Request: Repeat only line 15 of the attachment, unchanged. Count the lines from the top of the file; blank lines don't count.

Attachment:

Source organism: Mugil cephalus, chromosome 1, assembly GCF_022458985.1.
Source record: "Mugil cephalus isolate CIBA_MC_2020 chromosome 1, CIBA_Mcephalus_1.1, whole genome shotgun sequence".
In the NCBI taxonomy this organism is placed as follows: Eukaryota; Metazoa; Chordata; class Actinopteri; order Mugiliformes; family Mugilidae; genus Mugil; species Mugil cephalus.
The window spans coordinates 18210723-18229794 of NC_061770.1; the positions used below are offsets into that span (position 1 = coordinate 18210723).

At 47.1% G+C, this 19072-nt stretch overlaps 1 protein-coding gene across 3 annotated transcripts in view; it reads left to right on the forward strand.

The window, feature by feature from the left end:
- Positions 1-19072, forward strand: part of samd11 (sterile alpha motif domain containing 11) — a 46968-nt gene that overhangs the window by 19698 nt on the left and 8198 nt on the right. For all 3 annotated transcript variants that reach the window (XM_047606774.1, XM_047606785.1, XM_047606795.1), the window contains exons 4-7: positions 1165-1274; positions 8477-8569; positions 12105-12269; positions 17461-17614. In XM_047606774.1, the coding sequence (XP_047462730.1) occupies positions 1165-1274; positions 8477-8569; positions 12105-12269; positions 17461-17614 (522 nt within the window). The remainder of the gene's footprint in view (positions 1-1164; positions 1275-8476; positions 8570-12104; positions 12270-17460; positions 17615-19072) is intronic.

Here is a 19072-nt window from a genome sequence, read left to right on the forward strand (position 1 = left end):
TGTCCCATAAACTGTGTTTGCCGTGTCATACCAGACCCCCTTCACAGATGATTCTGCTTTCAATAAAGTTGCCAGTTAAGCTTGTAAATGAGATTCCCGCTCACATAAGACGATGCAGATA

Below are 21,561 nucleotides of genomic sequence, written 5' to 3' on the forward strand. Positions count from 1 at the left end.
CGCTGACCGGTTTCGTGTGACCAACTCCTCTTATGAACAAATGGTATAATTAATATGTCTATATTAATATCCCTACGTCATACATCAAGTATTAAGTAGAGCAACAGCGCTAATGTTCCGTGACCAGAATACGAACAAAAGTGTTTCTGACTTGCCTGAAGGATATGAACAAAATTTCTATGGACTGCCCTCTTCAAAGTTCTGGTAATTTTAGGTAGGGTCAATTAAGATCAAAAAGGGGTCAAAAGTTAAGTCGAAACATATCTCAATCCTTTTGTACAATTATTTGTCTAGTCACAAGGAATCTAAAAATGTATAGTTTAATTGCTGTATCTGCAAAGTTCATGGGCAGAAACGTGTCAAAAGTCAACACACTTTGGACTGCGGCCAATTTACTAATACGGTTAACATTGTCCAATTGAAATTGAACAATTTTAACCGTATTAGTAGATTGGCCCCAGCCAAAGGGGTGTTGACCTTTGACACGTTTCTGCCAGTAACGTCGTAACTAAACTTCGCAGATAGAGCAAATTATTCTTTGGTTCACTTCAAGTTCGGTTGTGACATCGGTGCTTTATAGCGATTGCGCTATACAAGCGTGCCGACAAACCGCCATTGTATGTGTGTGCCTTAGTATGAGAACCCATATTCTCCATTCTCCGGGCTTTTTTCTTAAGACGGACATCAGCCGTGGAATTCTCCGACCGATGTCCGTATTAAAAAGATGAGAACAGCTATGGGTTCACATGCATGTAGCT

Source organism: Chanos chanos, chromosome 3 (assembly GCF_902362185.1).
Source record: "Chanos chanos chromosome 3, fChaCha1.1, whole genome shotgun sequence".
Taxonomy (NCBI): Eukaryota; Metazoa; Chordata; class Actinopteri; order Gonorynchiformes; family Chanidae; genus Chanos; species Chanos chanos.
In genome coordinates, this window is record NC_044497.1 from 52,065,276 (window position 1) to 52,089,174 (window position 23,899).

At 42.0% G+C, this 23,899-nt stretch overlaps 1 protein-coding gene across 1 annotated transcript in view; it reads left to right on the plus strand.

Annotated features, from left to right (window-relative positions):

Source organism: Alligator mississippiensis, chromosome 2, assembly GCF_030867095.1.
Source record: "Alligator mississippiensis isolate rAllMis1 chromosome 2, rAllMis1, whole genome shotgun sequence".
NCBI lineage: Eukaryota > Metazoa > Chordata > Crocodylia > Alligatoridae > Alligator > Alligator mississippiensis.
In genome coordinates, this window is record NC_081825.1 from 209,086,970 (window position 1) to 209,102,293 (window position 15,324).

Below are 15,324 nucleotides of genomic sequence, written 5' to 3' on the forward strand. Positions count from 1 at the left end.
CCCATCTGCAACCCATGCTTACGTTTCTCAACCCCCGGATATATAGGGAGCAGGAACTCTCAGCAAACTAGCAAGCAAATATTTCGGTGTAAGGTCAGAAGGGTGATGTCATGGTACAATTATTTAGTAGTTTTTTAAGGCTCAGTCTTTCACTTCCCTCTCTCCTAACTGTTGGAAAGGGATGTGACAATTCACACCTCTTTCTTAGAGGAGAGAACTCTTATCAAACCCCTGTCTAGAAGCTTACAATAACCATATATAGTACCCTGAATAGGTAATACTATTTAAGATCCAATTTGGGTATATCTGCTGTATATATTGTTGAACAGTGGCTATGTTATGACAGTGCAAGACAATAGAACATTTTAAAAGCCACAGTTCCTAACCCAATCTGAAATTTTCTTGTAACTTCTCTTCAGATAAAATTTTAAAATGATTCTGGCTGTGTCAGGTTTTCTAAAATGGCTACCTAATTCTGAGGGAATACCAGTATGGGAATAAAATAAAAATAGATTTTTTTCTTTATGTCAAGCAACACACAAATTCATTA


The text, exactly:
In genome coordinates, this window is record NC_044497.1 from 52,065,276 (window position 1) to 52,089,174 (window position 23,899).